Penny Smits, De Pere, WI
Mel Radeke. He is one of the wisest men I have ever been fortunate enough to meet. The story he conveyed to me beautifully dovetailed with the concept of mindset, a key area of investigation for CPM’s Teaching Redesign Corps this past year.
Spending time at a friend’s cabin afforded me the opportunity to meet their neighbor, Mel Radeke. This 80ish-year-old man gave me much pause as we spoke. As it turns out Mel was talking about the songbirds that he carves out of wood. Mel was too humble to convey that he has won multiple national woodworking competitions, but our friends were more than eager to brag on his behalf. He showed us photos and they were breathtakingly beautiful!
Long story short, he was at a trade show, displaying his birds. He said many people commented on how beautiful they were and how talented he was. But the thing that really struck him was the comment many people made, “I would never be able to create something like that.”
This really bothered Mel and he said we wanted to change the way people thought about their ability to try something. So, for the next trade show that he went to, he had a plan. When someone brought up the fact that they could never make something like his songbirds, he said all you need to do is try. Many people still disbelieved that they could make such a beautiful songbird. He then reached below the table and brought out a songbird that was of less beauty and quality than those on the table. He then asked the people, “Do you think you could do this?” The overwhelming majority said that they could and almost laughed at the lack of quality in the songbird.
Mel’s response was, “Well, this was my first songbird. All you see is my beautifully crafted songbirds that I’ve created after years of practice, and you tell yourself that you can’t do it. But, you can do this just like I did. You see, I began to research birds and study their photographs. I played about with the wood to try out new carvings. You too can learn.”
He also went on to say how afraid he was to actually paint one of his birds. He was so afraid that he would ruin the beautiful carved wooden bird because you see, he was no painter. So afraid to make a mistake, he did not paint them at first. But one day, he got brave and started to experiment with the paint and the colors. Once again he practiced and studied the colors of the birds. He began to paint and paint. The beauty of this story is that painting was at one time the part of creating the wooden songbird that Mel dreaded the most, but today, he says it is the best part of creating the bird.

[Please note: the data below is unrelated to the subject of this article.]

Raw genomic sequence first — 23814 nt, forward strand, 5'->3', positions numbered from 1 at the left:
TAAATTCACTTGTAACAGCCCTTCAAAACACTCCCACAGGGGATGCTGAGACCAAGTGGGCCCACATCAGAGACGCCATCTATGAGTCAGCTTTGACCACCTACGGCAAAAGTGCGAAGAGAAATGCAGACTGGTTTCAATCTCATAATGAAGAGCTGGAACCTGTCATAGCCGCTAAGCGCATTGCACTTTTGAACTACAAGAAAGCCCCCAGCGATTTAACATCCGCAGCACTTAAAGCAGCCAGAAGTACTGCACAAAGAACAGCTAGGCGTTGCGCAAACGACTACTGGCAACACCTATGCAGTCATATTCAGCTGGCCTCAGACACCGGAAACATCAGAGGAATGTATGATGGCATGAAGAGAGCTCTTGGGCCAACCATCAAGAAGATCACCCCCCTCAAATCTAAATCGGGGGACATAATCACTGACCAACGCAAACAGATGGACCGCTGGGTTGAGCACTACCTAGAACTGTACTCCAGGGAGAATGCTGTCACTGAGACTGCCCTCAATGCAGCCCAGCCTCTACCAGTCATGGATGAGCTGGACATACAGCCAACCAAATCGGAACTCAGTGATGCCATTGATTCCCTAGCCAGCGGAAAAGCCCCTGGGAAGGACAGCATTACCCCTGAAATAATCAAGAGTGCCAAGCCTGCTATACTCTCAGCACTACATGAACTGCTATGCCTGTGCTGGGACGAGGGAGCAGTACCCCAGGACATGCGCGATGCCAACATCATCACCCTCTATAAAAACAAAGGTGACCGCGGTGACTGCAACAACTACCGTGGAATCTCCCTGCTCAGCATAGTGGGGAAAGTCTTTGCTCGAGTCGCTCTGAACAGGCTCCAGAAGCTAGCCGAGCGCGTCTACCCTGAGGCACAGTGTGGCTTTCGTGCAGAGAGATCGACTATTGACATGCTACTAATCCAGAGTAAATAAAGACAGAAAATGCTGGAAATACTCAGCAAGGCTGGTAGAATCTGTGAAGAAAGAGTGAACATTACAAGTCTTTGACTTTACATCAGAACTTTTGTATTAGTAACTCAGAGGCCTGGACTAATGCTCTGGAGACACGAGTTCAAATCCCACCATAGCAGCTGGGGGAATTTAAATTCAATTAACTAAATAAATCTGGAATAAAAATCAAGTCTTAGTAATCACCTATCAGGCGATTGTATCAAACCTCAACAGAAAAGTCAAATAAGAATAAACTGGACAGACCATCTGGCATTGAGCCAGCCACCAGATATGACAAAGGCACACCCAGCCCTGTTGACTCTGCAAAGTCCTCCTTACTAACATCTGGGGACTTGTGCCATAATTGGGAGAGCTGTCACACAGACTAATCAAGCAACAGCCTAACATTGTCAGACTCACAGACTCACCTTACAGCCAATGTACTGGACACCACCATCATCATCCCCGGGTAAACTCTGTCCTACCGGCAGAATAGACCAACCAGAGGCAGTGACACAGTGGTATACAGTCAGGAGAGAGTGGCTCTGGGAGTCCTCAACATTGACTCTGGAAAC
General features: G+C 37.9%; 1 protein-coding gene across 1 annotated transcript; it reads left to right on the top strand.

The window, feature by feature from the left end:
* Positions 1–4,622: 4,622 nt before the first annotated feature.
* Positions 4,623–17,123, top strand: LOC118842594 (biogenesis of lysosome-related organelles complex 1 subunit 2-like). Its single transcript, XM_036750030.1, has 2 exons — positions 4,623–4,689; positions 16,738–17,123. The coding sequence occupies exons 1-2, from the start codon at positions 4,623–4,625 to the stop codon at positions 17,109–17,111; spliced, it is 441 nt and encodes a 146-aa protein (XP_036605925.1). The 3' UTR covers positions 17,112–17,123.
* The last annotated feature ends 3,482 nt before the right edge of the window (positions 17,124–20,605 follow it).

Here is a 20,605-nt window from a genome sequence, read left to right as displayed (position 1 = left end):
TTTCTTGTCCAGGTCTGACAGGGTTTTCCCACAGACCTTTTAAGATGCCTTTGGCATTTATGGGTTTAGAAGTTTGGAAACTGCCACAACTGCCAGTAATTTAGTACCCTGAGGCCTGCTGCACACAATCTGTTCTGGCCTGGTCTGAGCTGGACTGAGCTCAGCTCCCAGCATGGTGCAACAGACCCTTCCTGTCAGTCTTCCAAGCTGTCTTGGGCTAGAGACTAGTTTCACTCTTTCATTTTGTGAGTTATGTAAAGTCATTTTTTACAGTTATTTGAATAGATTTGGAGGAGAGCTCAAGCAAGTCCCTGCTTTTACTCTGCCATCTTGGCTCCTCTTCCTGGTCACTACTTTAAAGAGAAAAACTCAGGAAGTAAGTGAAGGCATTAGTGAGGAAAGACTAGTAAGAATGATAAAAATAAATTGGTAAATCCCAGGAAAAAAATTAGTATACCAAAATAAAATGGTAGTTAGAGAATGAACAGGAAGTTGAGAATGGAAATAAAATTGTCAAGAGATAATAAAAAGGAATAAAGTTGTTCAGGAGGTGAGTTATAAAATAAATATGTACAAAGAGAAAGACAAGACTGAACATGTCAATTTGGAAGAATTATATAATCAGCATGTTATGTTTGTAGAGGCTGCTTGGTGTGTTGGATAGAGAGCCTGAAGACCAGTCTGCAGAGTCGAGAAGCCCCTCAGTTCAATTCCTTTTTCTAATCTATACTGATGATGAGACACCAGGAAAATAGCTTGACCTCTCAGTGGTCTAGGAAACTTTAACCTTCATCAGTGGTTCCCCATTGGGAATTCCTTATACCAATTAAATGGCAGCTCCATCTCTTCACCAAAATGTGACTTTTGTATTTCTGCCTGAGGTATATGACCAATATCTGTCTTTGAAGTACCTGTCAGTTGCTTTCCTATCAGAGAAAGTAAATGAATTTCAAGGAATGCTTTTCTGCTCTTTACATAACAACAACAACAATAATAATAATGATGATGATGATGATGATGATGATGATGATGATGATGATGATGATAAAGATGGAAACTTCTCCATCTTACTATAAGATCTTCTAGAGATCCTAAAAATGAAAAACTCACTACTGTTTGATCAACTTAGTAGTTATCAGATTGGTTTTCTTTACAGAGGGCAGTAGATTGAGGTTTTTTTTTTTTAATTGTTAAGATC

I know that I did not do justice to the story that he told me as it was so eloquent. I just could not stop thinking about what he said. Could I apply this to my teaching, to my classroom climate of a growth mindset? How can I show my students the first “songbird” that was created? How can I give them the tools to understand that your first bird may be the hardest? How can I get them to not focus on my most recent bird but instead have the courage to make their first bird? How do I get my students to not always be fixated on the end result of years of practice and effort? How can I naturally do this within the context of my classroom? Mel really opened my eyes to how growth mindset needs to be promoted in all areas of our lives. He showed me how self-talk can either be destructive and hold us back, or inspirational and carve a path forward for us. It made me see how powerful my words are and that they need to be chosen very carefully when working with my students. It also made me see that a growth mindset can be found everywhere, if you are willing to keep your mind open and are willing to look and listen for it. I can honestly say, that since beginning this project with the TRC, I have noticed it more than ever. I see it in my colleagues’ classrooms, in my son’s karate instructor’s conversation with the kids, in the media, and in the ways that others encourage one another. I know now how extremely important it is to teach the students about mindset so that they too can become aware of how much their world is filled with it.
I am forever indebted to Mel for sharing his story and I know that I too need to show my students that first songbird.